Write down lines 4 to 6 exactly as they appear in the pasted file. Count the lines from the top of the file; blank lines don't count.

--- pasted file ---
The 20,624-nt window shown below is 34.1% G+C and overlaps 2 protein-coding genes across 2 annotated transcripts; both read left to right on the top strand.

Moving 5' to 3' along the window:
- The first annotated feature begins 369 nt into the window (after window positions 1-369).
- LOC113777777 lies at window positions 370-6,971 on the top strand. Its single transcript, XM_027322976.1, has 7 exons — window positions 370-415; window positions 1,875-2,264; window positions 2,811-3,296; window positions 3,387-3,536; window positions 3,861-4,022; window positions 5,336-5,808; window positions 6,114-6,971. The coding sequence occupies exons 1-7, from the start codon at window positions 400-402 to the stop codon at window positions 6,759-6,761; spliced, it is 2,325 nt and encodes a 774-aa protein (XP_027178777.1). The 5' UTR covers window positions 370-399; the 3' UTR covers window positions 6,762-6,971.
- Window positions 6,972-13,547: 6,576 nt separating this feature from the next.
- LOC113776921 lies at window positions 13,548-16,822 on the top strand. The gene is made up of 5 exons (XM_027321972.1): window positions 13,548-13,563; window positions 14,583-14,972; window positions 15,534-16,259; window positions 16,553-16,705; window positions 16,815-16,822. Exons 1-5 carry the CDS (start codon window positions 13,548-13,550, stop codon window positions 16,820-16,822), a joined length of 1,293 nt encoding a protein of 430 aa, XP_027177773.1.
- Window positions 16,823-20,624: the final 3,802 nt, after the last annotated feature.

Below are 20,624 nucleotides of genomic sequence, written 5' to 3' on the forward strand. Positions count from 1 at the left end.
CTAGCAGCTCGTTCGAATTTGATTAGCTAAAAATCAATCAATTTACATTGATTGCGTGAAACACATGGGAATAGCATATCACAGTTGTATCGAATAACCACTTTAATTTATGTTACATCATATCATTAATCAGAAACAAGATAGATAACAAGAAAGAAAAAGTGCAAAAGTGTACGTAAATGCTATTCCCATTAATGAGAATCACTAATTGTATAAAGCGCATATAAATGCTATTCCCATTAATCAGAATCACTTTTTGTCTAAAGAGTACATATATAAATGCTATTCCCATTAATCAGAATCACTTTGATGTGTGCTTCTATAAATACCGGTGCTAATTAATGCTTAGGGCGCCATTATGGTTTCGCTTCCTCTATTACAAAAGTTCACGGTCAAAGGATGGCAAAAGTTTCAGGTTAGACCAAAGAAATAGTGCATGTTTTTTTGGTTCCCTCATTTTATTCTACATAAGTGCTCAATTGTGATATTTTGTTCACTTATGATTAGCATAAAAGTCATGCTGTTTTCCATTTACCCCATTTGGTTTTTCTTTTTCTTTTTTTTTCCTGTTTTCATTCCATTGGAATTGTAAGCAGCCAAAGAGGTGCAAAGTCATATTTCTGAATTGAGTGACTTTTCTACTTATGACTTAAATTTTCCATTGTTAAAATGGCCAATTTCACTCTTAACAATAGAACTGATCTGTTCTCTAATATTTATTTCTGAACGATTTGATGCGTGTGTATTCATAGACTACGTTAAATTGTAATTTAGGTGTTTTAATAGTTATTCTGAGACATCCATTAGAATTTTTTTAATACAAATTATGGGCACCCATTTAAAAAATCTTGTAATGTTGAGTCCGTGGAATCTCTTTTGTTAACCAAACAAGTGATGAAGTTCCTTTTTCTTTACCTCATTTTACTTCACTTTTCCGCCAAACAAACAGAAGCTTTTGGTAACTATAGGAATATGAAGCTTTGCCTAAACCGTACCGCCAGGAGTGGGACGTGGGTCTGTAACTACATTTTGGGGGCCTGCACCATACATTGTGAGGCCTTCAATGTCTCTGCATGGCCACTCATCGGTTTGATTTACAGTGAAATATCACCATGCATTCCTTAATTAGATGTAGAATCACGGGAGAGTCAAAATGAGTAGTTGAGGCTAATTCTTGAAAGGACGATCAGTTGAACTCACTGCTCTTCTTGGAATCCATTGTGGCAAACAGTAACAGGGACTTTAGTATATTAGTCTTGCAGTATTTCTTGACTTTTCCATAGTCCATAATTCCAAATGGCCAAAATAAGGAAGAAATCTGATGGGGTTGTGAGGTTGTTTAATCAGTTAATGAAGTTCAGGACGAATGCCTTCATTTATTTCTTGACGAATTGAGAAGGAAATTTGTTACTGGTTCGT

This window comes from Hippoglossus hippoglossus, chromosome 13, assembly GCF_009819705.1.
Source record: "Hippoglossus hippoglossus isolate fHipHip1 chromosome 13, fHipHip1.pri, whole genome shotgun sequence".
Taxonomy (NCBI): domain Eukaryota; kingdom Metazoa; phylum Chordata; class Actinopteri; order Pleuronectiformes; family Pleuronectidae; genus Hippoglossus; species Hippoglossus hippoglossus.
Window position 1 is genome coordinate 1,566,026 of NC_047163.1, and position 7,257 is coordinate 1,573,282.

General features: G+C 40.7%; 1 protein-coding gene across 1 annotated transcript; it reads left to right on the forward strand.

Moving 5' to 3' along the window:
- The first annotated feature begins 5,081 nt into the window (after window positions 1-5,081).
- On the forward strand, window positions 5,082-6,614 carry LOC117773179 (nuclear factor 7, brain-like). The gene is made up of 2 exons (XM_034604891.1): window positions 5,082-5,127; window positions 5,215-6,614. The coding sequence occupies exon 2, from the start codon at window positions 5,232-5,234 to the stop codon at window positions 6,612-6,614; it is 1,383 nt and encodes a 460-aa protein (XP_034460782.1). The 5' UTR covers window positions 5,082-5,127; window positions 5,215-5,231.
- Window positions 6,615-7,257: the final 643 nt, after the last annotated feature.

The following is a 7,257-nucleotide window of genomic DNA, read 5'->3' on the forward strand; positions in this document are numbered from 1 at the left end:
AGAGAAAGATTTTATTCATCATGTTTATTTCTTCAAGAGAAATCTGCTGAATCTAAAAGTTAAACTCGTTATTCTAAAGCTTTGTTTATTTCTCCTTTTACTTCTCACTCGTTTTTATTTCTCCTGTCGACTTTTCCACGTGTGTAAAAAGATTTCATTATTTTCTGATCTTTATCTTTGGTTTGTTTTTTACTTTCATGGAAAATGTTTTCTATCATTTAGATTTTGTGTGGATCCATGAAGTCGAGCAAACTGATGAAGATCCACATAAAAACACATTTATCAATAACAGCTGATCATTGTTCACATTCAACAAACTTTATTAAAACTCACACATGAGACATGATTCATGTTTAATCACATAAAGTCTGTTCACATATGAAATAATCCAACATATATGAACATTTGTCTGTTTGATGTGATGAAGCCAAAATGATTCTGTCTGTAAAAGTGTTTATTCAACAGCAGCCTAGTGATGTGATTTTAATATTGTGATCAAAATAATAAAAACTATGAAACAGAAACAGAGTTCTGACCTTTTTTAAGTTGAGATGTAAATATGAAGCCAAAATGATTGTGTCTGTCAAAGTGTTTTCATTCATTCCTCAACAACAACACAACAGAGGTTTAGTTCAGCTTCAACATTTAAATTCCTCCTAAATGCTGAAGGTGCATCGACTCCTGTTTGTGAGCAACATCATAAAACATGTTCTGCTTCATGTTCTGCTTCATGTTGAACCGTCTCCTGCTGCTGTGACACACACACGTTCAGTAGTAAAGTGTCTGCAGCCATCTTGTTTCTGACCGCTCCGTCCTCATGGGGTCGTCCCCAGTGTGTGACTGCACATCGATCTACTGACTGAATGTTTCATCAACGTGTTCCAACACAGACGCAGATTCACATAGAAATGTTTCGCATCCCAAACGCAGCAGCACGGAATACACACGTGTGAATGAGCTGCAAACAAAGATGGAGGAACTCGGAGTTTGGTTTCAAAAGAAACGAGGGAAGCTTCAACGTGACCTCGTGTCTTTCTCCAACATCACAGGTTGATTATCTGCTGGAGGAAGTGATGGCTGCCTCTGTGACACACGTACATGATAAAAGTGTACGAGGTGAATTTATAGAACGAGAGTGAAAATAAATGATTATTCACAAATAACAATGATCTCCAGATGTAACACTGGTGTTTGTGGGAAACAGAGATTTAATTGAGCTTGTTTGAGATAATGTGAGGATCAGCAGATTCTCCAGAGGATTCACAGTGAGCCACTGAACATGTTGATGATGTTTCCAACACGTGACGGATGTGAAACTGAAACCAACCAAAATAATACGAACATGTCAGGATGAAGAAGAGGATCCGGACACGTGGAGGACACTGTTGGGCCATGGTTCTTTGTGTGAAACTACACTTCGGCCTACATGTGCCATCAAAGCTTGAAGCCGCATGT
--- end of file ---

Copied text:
- LOC113777777 lies at window positions 370-6,971 on the top strand. Its single transcript, XM_027322976.1, has 7 exons — window positions 370-415; window positions 1,875-2,264; window positions 2,811-3,296; window positions 3,387-3,536; window positions 3,861-4,022; window positions 5,336-5,808; window positions 6,114-6,971. The coding sequence occupies exons 1-7, from the start codon at window positions 400-402 to the stop codon at window positions 6,759-6,761; spliced, it is 2,325 nt and encodes a 774-aa protein (XP_027178777.1). The 5' UTR covers window positions 370-399; the 3' UTR covers window positions 6,762-6,971.
- Window positions 6,972-13,547: 6,576 nt separating this feature from the next.
- LOC113776921 lies at window positions 13,548-16,822 on the top strand. The gene is made up of 5 exons (XM_027321972.1): window positions 13,548-13,563; window positions 14,583-14,972; window positions 15,534-16,259; window positions 16,553-16,705; window positions 16,815-16,822. Exons 1-5 carry the CDS (start codon window positions 13,548-13,550, stop codon window positions 16,820-16,822), a joined length of 1,293 nt encoding a protein of 430 aa, XP_027177773.1.